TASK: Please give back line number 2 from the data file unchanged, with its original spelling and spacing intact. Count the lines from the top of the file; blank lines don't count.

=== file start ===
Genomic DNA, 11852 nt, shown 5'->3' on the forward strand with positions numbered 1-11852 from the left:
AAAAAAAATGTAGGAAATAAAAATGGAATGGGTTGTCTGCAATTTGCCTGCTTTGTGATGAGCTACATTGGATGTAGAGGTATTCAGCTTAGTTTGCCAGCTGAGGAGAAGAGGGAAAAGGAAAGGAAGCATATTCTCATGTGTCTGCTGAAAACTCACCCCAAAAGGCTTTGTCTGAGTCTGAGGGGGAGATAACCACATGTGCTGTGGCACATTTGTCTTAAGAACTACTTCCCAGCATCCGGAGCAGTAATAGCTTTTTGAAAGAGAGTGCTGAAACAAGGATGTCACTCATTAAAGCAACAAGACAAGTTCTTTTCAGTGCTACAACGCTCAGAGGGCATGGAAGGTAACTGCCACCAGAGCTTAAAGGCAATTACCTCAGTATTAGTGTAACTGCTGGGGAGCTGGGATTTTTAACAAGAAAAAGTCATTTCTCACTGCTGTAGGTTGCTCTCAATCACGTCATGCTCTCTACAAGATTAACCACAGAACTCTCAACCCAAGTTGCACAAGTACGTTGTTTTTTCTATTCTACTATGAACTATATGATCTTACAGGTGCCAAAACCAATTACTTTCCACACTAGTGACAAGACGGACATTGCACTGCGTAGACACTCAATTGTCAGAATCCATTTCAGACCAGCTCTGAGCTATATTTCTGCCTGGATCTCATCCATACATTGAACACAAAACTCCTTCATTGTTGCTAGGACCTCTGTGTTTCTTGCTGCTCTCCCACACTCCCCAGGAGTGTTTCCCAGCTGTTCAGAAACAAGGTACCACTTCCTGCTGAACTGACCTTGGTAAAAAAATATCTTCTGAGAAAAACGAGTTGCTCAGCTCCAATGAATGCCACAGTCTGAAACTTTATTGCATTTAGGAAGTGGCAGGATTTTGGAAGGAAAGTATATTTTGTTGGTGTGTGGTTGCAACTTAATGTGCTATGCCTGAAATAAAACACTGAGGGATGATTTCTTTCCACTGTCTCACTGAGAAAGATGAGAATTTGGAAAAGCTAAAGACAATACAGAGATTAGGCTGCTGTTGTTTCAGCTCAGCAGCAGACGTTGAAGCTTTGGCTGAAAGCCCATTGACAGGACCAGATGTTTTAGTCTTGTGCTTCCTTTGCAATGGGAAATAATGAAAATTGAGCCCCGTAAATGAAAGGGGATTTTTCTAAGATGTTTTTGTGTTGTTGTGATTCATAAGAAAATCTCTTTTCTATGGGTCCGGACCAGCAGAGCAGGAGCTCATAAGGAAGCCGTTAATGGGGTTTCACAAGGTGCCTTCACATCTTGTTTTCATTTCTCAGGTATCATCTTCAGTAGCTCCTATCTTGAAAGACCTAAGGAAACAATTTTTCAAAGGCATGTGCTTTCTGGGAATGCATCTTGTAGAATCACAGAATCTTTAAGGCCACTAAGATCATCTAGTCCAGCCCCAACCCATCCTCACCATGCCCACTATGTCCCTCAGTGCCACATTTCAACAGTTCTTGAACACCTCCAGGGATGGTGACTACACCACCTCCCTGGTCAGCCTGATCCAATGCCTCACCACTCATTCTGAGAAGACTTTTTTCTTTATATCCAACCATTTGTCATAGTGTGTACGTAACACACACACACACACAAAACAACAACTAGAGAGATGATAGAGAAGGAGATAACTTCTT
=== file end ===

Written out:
AAAAAAAATGTAGGAAATAAAAATGGAATGGGTTGTCTGCAATTTGCCTGCTTTGTGATGAGCTACATTGGATGTAGAGGTATTCAGCTTAGTTTGCCAGCTGAGGAGAAGAGGGAAAAGGAAAGGAAGCATATTCTCATGTGTCTGCTGAAAACTCACCCCAAAAGGCTTTGTCTGAGTCTGAGGGGGAGATAACCACATGTGCTGTGGCACATTTGTCTTAAGAACTACTTCCCAGCATCCGGAGCAGTAATAGCTTTTTGAAAGAGAGTGCTGAAACAAGGATGTCACTCATTAAAGCAACAAGACAAGTTCTTTTCAGTGCTACAACGCTCAGAGGGCATGGAAGGTAACTGCCACCAGAGCTTAAAGGCAATTACCTCAGTATTAGTGTAACTGCTGGGGAGCTGGGATTTTTAACAAGAAAAAGTCATTTCTCACTGCTGTAGGTTGCTCTCAATCACGTCATGCTCTCTACAAGATTAACCACAGAACTCTCAACCCAAGTTGCACAAGTACGTTGTTTTTTCTATTCTACTATGAACTATATGATCTTACAGGTGCCAAAACCAATTACTTTCCACACTAGTGACAAGACGGACATTGCACTGCGTAGACACTCAATTGTCAGAATCCATTTCAGACCAGCTCTGAGCTATATTTCTGCCTGGATCTCATCCATACATTGAACACAAAACTCCTTCATTGTTGCTAGGACCTCTGTGTTTCTTGCTGCTCTCCCACACTCCCCAGGAGTGTTTCCCAGCTGTTCAGAAACAAGGTACCACTTCCTGCTGAACTGACCTTGGTAAAAAAATATCTTCTGAGAAAAACGAGTTGCTCAGCTCCAATGAATGCCACAGTCTGAAACTTTATTGCATTTAGGAAGTGGCAGGATTTTGGAAGGAAAGTATATTTTGTTGGTGTGTGGTTGCAACTTAATGTGCTATGCCTGAAATAAAACACTGAGGGATGATTTCTTTCCACTGTCTCACTGAGAAAGATGAGAATTTGGAAAAGCTAAAGACAATACAGAGATTAGGCTGCTGTTGTTTCAGCTCAGCAGCAGACGTTGAAGCTTTGGCTGAAAGCCCATTGACAGGACCAGATGTTTTAGTCTTGTGCTTCCTTTGCAATGGGAAATAATGAAAATTGAGCCCCGTAAATGAAAGGGGATTTTTCTAAGATGTTTTTGTGTTGTTGTGATTCATAAGAAAATCTCTTTTCTATGGGTCCGGACCAGCAGAGCAGGAGCTCATAAGGAAGCCGTTAATGGGGTTTCACAAGGTGCCTTCACATCTTGTTTTCATTTCTCAGGTATCATCTTCAGTAGCTCCTATCTTGAAAGACCTAAGGAAACAATTTTTCAAAGGCATGTGCTTTCTGGGAATGCATCTTGTAGAATCACAGAATCTTTAAGGCCACTAAGATCATCTAGTCCAGCCCCAACCCATCCTCACCATGCCCACTATGTCCCTCAGTGCCACATTTCAACAGTTCTTGAACACCTCCAGGGATGGTGACTACACCACCTCCCTGGTCAGCCTGATCCAATGCCTCACCACTCATTCTGAGAAGACTTTTTTCTTTATATCCAACCATTTGTCATAGTGTGTACGTAACACACACACACACACAAAACAACAACTAGAGAGATGATAGAGAAGGAGATAACTTCTT